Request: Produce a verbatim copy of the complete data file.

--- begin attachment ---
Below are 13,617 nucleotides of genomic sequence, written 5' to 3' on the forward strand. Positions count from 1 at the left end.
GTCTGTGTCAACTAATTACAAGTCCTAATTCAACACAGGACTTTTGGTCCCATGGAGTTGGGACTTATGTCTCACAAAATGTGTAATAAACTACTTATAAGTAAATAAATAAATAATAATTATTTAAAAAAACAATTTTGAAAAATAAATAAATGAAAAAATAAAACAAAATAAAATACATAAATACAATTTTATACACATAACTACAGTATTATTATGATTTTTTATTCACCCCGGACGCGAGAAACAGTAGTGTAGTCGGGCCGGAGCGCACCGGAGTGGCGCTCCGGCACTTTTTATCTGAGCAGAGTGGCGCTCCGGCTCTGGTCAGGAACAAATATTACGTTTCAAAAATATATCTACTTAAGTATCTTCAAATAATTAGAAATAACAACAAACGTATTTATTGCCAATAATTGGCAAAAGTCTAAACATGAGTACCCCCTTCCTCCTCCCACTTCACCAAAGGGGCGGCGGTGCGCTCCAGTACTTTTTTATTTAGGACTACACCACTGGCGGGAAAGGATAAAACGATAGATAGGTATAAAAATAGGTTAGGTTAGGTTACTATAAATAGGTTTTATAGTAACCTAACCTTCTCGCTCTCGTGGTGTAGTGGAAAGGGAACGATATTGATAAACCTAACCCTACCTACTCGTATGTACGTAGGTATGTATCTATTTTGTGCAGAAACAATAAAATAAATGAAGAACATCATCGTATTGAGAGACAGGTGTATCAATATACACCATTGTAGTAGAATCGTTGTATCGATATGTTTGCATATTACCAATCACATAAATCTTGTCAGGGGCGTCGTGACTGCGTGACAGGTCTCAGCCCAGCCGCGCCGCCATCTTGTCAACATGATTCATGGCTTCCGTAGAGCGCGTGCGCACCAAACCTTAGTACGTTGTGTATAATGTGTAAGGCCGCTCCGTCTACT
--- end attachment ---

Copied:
Below are 13,617 nucleotides of genomic sequence, written 5' to 3' on the forward strand. Positions count from 1 at the left end.
GTCTGTGTCAACTAATTACAAGTCCTAATTCAACACAGGACTTTTGGTCCCATGGAGTTGGGACTTATGTCTCACAAAATGTGTAATAAACTACTTATAAGTAAATAAATAAATAATAATTATTTAAAAAAACAATTTTGAAAAATAAATAAATGAAAAAATAAAACAAAATAAAATACATAAATACAATTTTATACACATAACTACAGTATTATTATGATTTTTTATTCACCCCGGACGCGAGAAACAGTAGTGTAGTCGGGCCGGAGCGCACCGGAGTGGCGCTCCGGCACTTTTTATCTGAGCAGAGTGGCGCTCCGGCTCTGGTCAGGAACAAATATTACGTTTCAAAAATATATCTACTTAAGTATCTTCAAATAATTAGAAATAACAACAAACGTATTTATTGCCAATAATTGGCAAAAGTCTAAACATGAGTACCCCCTTCCTCCTCCCACTTCACCAAAGGGGCGGCGGTGCGCTCCAGTACTTTTTTATTTAGGACTACACCACTGGCGGGAAAGGATAAAACGATAGATAGGTATAAAAATAGGTTAGGTTAGGTTACTATAAATAGGTTTTATAGTAACCTAACCTTCTCGCTCTCGTGGTGTAGTGGAAAGGGAACGATATTGATAAACCTAACCCTACCTACTCGTATGTACGTAGGTATGTATCTATTTTGTGCAGAAACAATAAAATAAATGAAGAACATCATCGTATTGAGAGACAGGTGTATCAATATACACCATTGTAGTAGAATCGTTGTATCGATATGTTTGCATATTACCAATCACATAAATCTTGTCAGGGGCGTCGTGACTGCGTGACAGGTCTCAGCCCAGCCGCGCCGCCATCTTGTCAACATGATTCATGGCTTCCGTAGAGCGCGTGCGCACCAAACCTTAGTACGTTGTGTATAATGTGTAAGGCCGCTCCGTCTACT